George Lucas Educational Foundation

Student Voice: Experiencing Deeper Learning Through PBL

Although high school student Rahil had some academic struggles after immigrating from Fiji just a few years ago, he found opportunity and purpose in the project-based curriculum at Impact Academy.
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Student Voice: Experiencing Deeper Learning Through PBL (Transcript)

Rahil: I was born in Suva, which is the capital of Fiji, and life was different in almost every single way.

My father felt that if I received a college education here I would be a lot more successful, so that was one of the significant reasons we left Fiji.

I started eighth grade here and I struggled academically at first.

Coming here to Impact was really the key thing that helped me change, because I was given a chance to start over.

My name is Rahil Maharaj and I go to Impact Academy of Arts and Technology in Hayward, which is a small project-based learning school.

We focus on a couple of really important leadership skills, like collaborate productively, critical thinking, communicate powerfully, and complete projects effectively.

So, along with making sure that students are keeping up with the content, they’re also getting these life skills that they’ll need to be successful in college and in the workplace.

An assignment that I had for my AP government class was the paper on federalism. This paper focused on the Constitution and analyzing the Constitution to determine whether the state or the federal government should be in charge of a specific issue.

All the students were given the choice to pick any issue, and I picked immigration. The states recently have been passing laws and the federal government has been deeming them unconstitutional.

My family immigrated here so it kind of pertained to me as well. And it really evoked something in me to research and see what the actual solution to that issue would be.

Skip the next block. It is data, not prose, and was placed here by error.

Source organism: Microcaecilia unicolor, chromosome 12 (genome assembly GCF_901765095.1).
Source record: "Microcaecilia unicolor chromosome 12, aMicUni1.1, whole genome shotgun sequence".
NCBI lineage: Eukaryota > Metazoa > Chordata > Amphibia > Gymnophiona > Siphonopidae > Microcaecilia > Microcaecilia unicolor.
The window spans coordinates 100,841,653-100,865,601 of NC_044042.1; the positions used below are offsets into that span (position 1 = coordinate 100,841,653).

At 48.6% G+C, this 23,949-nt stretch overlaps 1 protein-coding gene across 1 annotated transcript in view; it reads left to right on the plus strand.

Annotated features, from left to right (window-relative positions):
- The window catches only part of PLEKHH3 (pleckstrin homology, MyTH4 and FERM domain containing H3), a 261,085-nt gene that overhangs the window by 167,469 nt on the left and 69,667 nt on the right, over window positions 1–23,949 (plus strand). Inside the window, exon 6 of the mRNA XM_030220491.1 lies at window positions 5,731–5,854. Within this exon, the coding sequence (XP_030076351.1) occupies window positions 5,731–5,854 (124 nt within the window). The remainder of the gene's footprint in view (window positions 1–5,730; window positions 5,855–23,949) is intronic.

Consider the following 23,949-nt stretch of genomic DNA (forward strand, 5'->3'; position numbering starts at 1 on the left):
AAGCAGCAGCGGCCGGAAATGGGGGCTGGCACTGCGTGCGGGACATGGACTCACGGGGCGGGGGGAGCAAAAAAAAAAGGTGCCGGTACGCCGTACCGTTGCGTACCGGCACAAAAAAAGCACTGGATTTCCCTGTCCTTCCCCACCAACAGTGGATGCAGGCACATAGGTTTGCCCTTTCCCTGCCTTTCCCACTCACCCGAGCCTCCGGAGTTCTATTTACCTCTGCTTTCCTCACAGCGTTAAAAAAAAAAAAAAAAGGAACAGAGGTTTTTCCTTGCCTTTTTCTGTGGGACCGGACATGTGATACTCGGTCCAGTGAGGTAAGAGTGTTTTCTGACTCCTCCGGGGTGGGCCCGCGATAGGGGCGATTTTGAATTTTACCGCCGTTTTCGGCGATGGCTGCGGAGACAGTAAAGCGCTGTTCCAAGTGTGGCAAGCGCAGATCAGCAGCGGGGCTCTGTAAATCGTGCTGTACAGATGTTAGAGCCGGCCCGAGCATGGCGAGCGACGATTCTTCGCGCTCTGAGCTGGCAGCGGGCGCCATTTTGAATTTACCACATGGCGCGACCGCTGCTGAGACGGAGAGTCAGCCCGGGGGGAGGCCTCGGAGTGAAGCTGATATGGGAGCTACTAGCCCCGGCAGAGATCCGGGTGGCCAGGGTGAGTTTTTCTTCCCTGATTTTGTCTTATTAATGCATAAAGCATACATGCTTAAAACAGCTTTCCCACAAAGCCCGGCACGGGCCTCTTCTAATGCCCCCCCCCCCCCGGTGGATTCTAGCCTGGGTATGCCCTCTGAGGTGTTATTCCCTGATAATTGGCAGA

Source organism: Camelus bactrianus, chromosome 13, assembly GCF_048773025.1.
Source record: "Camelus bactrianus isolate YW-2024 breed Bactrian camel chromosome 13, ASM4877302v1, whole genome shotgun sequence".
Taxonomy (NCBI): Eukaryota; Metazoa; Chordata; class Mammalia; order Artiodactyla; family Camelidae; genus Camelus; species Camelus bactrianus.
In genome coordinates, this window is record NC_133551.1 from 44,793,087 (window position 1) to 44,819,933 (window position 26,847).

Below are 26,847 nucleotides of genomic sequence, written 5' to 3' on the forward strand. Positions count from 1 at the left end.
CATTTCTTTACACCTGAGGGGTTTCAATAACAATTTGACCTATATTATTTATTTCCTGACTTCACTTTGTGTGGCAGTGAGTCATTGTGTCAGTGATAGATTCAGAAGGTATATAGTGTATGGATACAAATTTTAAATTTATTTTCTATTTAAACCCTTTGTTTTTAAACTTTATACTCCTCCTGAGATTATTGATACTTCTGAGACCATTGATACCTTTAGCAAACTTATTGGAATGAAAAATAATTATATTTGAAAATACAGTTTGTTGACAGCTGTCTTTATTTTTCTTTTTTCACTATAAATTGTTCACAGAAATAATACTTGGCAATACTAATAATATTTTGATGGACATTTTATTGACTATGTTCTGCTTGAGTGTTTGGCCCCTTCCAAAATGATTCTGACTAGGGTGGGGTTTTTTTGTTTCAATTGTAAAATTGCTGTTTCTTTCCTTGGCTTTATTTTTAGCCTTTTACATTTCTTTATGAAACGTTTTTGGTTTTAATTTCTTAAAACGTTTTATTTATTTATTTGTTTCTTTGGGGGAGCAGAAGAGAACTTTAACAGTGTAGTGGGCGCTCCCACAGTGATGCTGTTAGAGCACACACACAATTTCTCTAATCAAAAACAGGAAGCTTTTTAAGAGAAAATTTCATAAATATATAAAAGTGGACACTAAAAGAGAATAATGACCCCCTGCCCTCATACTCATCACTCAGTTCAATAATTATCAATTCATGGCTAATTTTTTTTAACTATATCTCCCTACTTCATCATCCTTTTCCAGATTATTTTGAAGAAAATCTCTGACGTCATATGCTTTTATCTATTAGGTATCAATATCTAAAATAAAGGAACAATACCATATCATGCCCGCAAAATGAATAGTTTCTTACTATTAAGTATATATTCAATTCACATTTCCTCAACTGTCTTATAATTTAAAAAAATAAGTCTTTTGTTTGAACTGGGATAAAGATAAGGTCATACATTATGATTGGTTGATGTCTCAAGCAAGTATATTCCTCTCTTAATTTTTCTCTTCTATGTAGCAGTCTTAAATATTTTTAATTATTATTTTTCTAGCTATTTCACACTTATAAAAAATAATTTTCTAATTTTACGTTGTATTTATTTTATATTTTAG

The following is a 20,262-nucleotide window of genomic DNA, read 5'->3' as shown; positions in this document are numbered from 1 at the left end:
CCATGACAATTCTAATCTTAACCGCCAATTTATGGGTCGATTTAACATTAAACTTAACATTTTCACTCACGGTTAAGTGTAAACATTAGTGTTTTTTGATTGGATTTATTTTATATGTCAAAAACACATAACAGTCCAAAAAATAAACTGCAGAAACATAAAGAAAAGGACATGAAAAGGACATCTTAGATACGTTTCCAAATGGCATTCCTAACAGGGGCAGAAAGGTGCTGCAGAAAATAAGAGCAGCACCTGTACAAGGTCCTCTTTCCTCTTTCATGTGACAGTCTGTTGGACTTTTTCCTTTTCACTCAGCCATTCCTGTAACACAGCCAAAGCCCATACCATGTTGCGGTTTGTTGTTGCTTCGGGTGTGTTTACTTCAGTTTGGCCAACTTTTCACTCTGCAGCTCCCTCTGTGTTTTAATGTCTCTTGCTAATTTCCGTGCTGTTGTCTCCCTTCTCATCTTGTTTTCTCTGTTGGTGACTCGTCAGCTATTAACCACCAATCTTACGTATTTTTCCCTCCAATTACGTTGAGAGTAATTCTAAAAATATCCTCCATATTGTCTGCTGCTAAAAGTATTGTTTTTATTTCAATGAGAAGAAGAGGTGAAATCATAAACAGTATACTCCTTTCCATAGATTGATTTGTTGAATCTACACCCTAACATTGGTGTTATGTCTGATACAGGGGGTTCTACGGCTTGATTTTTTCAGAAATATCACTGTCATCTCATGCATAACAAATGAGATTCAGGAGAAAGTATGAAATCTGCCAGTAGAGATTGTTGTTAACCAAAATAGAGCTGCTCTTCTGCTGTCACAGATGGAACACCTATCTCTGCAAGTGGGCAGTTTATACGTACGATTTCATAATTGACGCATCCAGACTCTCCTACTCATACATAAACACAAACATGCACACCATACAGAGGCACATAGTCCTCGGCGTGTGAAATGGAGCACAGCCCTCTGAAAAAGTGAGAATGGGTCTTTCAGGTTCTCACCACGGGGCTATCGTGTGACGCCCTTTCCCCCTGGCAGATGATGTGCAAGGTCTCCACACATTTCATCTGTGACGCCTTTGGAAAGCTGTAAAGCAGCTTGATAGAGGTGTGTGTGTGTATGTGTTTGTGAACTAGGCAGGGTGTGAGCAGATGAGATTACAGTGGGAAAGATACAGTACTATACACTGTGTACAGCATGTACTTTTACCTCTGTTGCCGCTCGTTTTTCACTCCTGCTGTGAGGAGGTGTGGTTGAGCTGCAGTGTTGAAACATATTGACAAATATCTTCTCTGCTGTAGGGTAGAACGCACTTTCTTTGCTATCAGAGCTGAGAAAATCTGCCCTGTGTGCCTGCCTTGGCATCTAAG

After researching all the current affairs about immigration I began looking for laws that would give powers to Congress or give powers to the states. Immigration is not specifically mentioned in the Constitution, so you have to analyze more generalized law and apply it.

I came to the conclusion that the federal government should be in charge, because not only is Congress responsible for national security, the rights should be consistent throughout every state, because we do as a nation believe in equality.

I think deeper learning is when a student learns something beyond the content that we’re supposed to, where they’re able apply their experiences or apply the knowledge that they receive from other classes into what they’re doing.

Learning something through deeper learning really means internalizing the information.

Before coming to Impact I wasn’t really sure whether or not I had the right skills and grades to be able to go to college.

Impact gave me the inspiration that I was going to have the skills to be successful in college.

It is really important for me to go to college because it will give me the skills and knowledge that I need to succeed, which is the key reason that my parents came here, to ensure that my brothers and I have a successful career and a happy life.

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  • Director / Editor: Alyssa Fedele
  • Cinematographer: Richard Parks
  • Senior Manager of Video Programming, Production, and Curation: Amy Erin Borovoy
  • Executive Producer: David Markus

Rahil's school, the Impact Academy of Arts and Technology, is part of the Envision Education group of charter schools. Envision Education has a grant from the William and Flora Hewlett Foundation to pursue a strategy called deeper learning, which encourages 21st-century skills. You may find resources at the Hewlett Foundation's Deeper Learning landing page. Get practical ideas on encouraging deeper learning in the classroom from our series:

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Laura Thomas's picture
Laura Thomas
Director, Antioch University New England Center for School Renewal, Author of Facilitating Authentic Learning, Director of the Antioch Critical Skills Program; Elementary Library Media Specialist

I think so! It's less a matter of what you have (or don't have) than how you use it. I think of PBL as a mindset around how you plan what your students will be doing. Figure out how the content you're teaching connects to the context in which your students will use that knowledge, and then plan the learning around that. Students solve problems and create projects or products around the intersection of content and context- you create the setting that makes that possible. (And the best part is you can bring the problems to the kids! Only have 2 books for 20 kids? Ask the kids how they would solve that problem. Make it part of the work. Limited resources and technology is a part of life- figuring out how to work around those situations is part of learning how to live in the world.)


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